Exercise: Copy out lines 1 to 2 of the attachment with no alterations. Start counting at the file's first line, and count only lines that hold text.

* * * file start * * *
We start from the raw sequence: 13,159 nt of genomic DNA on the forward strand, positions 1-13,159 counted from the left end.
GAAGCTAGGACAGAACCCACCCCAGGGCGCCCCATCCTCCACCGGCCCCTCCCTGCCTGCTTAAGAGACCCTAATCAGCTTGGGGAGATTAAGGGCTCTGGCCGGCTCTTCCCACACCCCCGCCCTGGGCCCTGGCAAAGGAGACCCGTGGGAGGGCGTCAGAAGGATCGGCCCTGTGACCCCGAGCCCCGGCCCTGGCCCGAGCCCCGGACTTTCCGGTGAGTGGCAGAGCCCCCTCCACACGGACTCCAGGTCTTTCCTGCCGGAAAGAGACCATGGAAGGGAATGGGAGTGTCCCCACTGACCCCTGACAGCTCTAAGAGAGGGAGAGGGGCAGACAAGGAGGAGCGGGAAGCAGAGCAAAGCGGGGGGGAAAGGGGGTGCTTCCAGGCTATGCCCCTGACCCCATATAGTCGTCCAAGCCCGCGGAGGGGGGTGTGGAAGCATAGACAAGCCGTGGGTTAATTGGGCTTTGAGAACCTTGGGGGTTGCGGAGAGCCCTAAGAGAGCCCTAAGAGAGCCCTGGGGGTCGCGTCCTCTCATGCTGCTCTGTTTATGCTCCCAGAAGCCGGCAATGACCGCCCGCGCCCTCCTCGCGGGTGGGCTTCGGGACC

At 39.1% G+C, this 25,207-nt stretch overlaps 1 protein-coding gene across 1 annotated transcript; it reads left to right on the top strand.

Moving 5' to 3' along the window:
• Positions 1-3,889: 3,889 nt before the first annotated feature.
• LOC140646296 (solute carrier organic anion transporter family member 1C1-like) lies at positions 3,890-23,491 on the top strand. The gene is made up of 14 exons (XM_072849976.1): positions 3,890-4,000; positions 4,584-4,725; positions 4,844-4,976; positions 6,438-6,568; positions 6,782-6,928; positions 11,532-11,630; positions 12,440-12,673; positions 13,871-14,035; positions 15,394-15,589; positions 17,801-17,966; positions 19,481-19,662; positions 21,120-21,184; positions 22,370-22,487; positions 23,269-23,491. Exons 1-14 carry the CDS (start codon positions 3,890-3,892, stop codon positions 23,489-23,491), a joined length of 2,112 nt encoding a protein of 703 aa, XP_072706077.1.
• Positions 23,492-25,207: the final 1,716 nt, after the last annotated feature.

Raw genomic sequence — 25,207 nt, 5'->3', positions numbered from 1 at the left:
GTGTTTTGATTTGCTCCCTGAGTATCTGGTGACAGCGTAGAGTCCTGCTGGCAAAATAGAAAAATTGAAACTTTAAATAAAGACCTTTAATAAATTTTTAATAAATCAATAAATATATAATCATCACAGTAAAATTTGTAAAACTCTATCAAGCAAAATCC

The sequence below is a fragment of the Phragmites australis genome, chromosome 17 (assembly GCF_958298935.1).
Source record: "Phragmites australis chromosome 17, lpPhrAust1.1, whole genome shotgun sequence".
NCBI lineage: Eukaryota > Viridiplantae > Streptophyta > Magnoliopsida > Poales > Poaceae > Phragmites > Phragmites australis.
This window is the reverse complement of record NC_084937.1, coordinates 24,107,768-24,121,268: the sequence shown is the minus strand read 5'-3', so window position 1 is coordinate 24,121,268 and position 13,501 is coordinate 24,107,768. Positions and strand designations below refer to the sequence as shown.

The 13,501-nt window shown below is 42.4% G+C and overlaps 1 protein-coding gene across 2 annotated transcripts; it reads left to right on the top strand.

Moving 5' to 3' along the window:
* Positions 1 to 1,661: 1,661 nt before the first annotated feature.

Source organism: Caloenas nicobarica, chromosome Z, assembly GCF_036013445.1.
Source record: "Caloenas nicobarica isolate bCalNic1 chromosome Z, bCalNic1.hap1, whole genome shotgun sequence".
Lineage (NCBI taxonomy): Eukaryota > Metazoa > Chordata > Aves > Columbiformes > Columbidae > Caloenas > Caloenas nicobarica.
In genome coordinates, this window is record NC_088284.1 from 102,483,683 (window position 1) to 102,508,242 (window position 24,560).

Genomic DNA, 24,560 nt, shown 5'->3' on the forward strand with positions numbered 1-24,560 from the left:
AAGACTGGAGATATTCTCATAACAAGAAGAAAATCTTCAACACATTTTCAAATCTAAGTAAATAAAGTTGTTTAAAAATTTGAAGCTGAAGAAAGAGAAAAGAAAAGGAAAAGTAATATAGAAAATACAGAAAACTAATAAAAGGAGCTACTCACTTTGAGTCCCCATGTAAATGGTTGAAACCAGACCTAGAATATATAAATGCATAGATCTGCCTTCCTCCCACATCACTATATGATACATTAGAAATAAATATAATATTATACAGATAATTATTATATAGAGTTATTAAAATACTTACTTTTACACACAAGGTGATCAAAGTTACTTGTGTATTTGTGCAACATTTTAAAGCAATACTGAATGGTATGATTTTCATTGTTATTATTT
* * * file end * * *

We start from the raw sequence: 13,159 nt of genomic DNA on the forward strand, positions 1-13,159 counted from the left end.
GAAGCTAGGACAGAACCCACCCCAGGGCGCCCCATCCTCCACCGGCCCCTCCCTGCCTGCTTAAGAGACCCTAATCAGCTTGGGGAGATTAAGGGCTCTGGCCGGCTCTTCCCACACCCCCGCCCTGGGCCCTGGCAAAGGAGACCCGTGGGAGGGCGTCAGAAGGATCGGCCCTGTGACCCCGAGCCCCGGCCCTGGCCCGAGCCCCGGACTTTCCGGTGAGTGGCAGAGCCCCCTCCACACGGACTCCAGGTCTTTCCTGCCGGAAAGAGACCATGGAAGGGAATGGGAGTGTCCCCACTGACCCCTGACAGCTCTAAGAGAGGGAGAGGGGCAGACAAGGAGGAGCGGGAAGCAGAGCAAAGCGGGGGGGAAAGGGGGTGCTTCCAGGCTATGCCCCTGACCCCATATAGTCGTCCAAGCCCGCGGAGGGGGGTGTGGAAGCATAGACAAGCCGTGGGTTAATTGGGCTTTGAGAACCTTGGGGGTTGCGGAGAGCCCTAAGAGAGCCCTAAGAGAGCCCTGGGGGTCGCGTCCTCTCATGCTGCTCTGTTTATGCTCCCAGAAGCCGGCAATGACCGCCCGCGCCCTCCTCGCGGGTGGGCTTCGGGACC